Born 7/11/80, Got an AA in screenwriting, hardwired to visual storytelling, 5'7, dyslexic, autistic, loves telling unconventional stories and creating engaging characters. Also hates mayonnaise with a passion.
Much better than your earlier draft! Its much more concise and clear. I think you can trim back a little bit of the few blocks of scene description in the last few pages(left you a few ideas how to do this in the additional comments section) and there's a few bits of dialogue you can trim slightly. You still have some "is" and "as" that still need to be changed to present tense and I think you can condense the teachers opening line to something shorter since it doesn't quite add to the story. There's a few types of misspellings left behind as well. Russells name is missing an L on page 2, page 5, page 6(3 times here). The only recommendation I have left is to maybe introduce the supernatural elements a little sooner if you can. Something small and seemingly innocuous, maybe when he first finds the photo. While I think Russell needs just a bit of character development, with everything you have happening in this short as well as the ending that might be best left alone.
You have a nice short but it feels a little bit like two stories stapled next to each other and don't quite feel conjoined. Its partially because the first scene goes on for 3 and a half pages. You need to trim that down 1 page. Fortunately all you really have to do is trim down some of the descriptions, I left some additional notes to help with that. So Michael doesn't really have an arc just yet in your short. He's depressed, then he's with friends and then he's fighting the Hunter. I'm not quite sure what his arc is supposed to be just yet, but if you have him start off a pacifist and then have him fight the hunter it might work better. So far your dialogue is a little too on the nose with the worry woods and hunter. I think you should just allude more to something being wrong with the place but not get into detail about what's wrong with it. Mentioning people vanishing, feeling like being watched, things like that work well because it leaves things up to the reader and audiences imagination. So if you trim down your descriptions some your 9 page script will probably end up a little over 6 pages and you'll have more room to play with the camping section of the story. An extra page and a half or so just of the forest section will add some more suspense and mood to what you already have. I don't think you're too far away from having a good solid draft though. Cleaning up the description, playing with the dialogue in a few areas.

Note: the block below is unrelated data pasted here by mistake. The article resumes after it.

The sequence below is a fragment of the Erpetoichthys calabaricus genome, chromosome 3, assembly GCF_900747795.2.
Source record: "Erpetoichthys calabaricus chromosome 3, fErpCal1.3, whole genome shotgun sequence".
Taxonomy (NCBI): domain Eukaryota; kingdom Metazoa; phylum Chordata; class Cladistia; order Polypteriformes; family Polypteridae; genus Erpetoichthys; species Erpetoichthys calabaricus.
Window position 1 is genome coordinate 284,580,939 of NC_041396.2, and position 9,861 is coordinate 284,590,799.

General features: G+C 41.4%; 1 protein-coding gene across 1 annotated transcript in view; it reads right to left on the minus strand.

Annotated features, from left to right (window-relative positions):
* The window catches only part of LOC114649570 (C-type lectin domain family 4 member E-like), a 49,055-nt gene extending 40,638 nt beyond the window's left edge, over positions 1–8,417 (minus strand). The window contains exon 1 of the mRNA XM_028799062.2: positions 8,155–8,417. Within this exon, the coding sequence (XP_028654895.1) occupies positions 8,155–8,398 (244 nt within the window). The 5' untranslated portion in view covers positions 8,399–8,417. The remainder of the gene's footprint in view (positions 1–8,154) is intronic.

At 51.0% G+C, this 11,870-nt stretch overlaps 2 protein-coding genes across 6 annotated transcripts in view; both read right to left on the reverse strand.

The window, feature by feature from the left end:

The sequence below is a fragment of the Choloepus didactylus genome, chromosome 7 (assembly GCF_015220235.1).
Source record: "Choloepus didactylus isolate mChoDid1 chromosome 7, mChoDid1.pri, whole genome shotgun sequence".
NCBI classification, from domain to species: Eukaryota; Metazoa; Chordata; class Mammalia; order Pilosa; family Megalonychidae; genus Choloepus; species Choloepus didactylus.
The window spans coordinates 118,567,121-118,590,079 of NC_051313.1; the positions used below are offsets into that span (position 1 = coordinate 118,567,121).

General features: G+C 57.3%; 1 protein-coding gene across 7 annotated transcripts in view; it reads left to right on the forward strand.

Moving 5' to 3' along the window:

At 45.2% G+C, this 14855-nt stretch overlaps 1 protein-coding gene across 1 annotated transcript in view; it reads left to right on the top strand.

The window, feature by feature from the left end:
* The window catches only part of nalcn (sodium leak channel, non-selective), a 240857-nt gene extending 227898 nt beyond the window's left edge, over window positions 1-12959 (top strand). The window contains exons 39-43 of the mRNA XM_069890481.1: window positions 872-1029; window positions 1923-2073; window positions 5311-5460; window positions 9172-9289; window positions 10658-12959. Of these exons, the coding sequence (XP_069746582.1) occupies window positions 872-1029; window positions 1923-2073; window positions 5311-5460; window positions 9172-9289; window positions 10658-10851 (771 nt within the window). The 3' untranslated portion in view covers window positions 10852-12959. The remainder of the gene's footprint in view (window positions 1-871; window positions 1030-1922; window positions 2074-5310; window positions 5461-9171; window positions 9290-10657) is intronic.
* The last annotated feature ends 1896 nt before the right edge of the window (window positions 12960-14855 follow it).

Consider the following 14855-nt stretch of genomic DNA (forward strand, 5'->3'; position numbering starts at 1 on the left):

Well, its not a bad idea for a short but its not quite there yet, this is a short film and you have too many blocks of description and it disrupts the flow of your story. Scripts are supposed to have a rhythm and flow and you don't quite have that. Mostly you just need to trim back some of your details and re-write the descriptions. What you have is clear, but its just a little bloated. I don't know enough about Jeff or the voice to really comment on them just yet. So what you have here as a story kind of feels like a climax to something larger, like there was a few pages before everything that happened. So if possible consider adding a small scene with Jeff before him playing, something that will build up to him playing the guitar. The middle of the script, the audition works pretty well but its a little too brief. Once you trim down some of the description you'll have some more room to mix in some more character. I'd like to see Jeff react more verbally to some of what happens to him now and then. The voice comes in and takes over at the end but I think you should properly introduce him earlier in an added scene. The climax is good, but you need to have a little more happen at the beginning so it feels earned.
In 1936 rural Texas, a stubborn reporter pursues a mobster for the reward to save her family newspaper but becomes trapped in a mansion with him by the cult he works for.